We Need to Have a Better Conversation about Overhead

For the last several years, the nonprofit sector has been having a very serious conversation about ‘overhead’. It’s a conversation that stems from a very real problem: many donors believe that nonprofit organizations should spend at least 77% of their budgets directly on the services they provide. That might not sound like a big deal, but nonprofits – like other organizations – also need to spend money on staff salaries, office supplies, fundraising and marketing efforts, and so on. And while there’s no agreement over what nonprofit organizations should be spending on overhead, there’s broad agreement that ‘as little as possible, even if it hurts the organization’ isn’t the right answer.

The problem is simple: the spending patterns that donors want to see (very little overhead) and the spending patterns that help organizations solve social problems (more than very little overhead) don’t match. And the very serious conversation is important.

But there are deep problems with the conversation we’ve been having. One of the big problems came to my attention in this recent post from Amy Eisenstein; it’s a post about the Wounded Warrior Project scandal.

For those of you who aren’t in the loop, Wounded Warrior Project is an organization that serves veterans wounded in the military actions that followed September 11, 2001. It’s an organization that does very well financially, receiving more than $300 million in donations in 2014. Earlier in 2016, CBS News reported that the Project was spending lavishly on conferences and events. Serious questions arose about whether the organization was wasting donor money, and in March the Project fired its CEO and COO while claiming that the core problem was that the organization ‘grew to fast.’

And normally, that would be it. Wounded Warrior Project would have to work on rebuilding trust with its constituents and the rest of us would move on.

Eisenstein, however, uses this as an opportunity to participate in the very serious conversation about overhead. In her post, Steve Nardizzi – the now-former CEO of Wounded Warrior Project – is an example of a great leader, “a real inspiration to fundraisers everywhere” who shows “provided unprecedented leadership and growth to Wounded Warriors.”

“Somewhere along the way,” she writes, “he crossed a line.”

Yes. The Wounded Warrior Project scandal isn’t about well-qualified and effective staff being paid well.1But, seriously, let’s have some humility when it comes to executive pay. Nardizzi had an annual base salary of $375,000. Many people in the nonprofit sector would defend that kind of salary because someone in a similar position in the for-profit sector would make that amount or more. That’s all well and good, but we also need to ask whether anyone needs to be making that kind of salary. It isn’t about fixing broken chairs. It isn’t about replacing outdated computers. It’s about lavish parties, first class accommodations, and suing smaller organizations. It’s about failing to deliver on the promises that the Project made to donors… and to wounded veterans.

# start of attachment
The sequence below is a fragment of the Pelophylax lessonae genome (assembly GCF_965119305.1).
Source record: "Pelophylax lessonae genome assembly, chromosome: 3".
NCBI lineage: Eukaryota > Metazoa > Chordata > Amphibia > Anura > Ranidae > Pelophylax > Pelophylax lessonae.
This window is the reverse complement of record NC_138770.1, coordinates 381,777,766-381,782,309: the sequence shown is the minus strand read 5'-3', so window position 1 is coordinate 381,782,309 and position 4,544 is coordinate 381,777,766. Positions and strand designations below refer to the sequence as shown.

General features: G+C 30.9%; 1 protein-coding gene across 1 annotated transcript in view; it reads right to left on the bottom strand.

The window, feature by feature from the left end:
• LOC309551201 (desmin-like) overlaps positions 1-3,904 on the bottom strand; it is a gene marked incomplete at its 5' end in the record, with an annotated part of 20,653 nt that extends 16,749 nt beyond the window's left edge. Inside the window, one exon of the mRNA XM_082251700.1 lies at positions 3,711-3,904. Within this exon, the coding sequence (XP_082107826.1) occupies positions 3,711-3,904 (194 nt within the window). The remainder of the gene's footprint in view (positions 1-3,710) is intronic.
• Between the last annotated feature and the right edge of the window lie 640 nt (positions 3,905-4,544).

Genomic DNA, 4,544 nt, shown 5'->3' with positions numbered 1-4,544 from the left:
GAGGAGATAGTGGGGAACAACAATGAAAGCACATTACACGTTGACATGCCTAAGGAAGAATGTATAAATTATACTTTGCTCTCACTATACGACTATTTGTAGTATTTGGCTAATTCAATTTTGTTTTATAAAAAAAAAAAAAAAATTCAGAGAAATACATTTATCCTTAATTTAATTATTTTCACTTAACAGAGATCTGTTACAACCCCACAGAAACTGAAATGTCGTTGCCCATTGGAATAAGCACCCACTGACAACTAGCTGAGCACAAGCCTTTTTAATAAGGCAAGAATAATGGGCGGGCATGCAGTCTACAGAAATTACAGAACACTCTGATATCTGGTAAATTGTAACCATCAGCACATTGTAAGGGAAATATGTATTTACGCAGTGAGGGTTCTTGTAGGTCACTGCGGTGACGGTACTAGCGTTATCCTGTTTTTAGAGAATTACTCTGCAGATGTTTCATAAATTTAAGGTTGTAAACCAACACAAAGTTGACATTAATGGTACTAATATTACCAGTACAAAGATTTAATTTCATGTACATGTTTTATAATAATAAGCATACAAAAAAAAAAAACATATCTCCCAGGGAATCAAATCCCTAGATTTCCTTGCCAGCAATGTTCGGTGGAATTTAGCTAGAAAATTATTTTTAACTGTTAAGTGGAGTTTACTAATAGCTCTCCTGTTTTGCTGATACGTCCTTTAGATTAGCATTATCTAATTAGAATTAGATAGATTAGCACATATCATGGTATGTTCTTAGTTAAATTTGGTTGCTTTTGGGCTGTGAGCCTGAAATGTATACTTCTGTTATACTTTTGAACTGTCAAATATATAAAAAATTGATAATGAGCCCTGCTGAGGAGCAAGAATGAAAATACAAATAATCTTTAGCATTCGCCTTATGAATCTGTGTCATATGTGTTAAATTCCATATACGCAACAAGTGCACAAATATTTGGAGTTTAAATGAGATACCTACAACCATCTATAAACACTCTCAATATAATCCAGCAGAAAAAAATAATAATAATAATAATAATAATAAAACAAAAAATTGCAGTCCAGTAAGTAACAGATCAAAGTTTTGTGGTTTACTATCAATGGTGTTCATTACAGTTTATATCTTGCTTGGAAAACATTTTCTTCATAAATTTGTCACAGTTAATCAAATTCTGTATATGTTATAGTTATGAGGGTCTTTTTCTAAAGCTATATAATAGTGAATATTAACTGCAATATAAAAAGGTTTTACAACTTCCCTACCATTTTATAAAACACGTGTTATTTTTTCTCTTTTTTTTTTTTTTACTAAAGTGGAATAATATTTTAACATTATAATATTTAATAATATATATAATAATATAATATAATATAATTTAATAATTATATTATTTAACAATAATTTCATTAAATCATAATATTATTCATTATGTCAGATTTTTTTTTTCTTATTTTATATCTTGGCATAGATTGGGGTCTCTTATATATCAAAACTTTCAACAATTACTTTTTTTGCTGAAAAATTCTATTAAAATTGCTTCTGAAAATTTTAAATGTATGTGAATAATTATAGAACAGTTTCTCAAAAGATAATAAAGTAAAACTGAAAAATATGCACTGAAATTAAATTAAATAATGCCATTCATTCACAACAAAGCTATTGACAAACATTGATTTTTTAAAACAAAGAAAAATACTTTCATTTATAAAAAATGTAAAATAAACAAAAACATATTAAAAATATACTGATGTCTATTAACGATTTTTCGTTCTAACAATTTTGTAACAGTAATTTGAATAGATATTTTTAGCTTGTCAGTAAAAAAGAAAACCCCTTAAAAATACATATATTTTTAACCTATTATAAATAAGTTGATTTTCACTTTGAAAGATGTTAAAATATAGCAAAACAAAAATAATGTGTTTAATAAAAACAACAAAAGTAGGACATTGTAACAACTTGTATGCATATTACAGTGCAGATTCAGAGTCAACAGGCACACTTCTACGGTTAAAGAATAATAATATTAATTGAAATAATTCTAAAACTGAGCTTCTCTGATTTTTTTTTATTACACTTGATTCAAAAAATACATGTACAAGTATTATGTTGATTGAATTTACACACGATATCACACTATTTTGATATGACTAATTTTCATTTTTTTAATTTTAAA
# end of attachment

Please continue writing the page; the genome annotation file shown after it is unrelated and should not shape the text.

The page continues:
In other words, it’s not about overhead. It’s about waste.

And a big problem with our very serious conversation about overhead is that we’re too fuzzy on that difference.

Here’s the thing. I don’t think it’s that difficult to convince supporters about the value of overhead. People understand that we need to spend money on salaries and buildings and office supplies and on community building. All we have to do is connect that spending to our missions.

People will understand… if we can show them how our spending improves their impact.

That’s going to take some work. The first step is to admit that there’s a difference between overhead and waste.

Overhead helps us work, grow, and improve lives. Salaries for staff who attain greater outcomes are overhead. Software that helps us understand out clients better is overhead. Communication vehicles that help us build communities and create change are overhead. And I believe that people will understand that.

Waste doesn’t help us work, grow, and improve lives. Custom made maracas with the logo for every staff member is waste. Entering a meeting by rappelling down the side of a building is waste. Annual conferences as five-star resorts are waste. Shiny new toys that don’t advance the mission are waste. People understand that.

In order to have a better conversation about overhead – in order to have one that really is very serious – we need to take a serious look at our spending and think about what is overhead and what is waste. It’ll be different for every part of the sector, but only once we’ve done this can we start really thinking about what an appropriate amount is and how to educate our donors about it.

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